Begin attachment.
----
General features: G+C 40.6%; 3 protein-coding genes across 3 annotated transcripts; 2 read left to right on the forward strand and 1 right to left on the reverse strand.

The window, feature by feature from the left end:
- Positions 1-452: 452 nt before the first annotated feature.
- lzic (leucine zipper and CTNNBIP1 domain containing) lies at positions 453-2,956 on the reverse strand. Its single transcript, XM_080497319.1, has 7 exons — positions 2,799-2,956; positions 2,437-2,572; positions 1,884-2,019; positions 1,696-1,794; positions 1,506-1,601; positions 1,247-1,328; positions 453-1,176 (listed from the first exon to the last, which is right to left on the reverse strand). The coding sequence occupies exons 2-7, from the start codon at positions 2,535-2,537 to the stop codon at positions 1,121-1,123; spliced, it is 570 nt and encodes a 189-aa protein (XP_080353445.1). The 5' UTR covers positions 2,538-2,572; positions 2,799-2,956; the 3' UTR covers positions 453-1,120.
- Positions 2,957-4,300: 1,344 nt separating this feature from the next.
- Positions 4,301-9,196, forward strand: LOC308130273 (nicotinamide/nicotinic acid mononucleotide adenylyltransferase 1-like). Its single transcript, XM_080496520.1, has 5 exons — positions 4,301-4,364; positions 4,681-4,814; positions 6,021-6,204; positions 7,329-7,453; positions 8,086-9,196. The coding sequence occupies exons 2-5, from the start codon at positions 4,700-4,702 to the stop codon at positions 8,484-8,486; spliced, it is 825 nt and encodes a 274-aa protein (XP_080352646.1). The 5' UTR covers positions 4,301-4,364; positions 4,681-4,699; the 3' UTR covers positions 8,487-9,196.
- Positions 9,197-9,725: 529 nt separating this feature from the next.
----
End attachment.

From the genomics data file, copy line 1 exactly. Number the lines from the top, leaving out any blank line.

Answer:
General features: G+C 40.6%; 3 protein-coding genes across 3 annotated transcripts; 2 read left to right on the forward strand and 1 right to left on the reverse strand.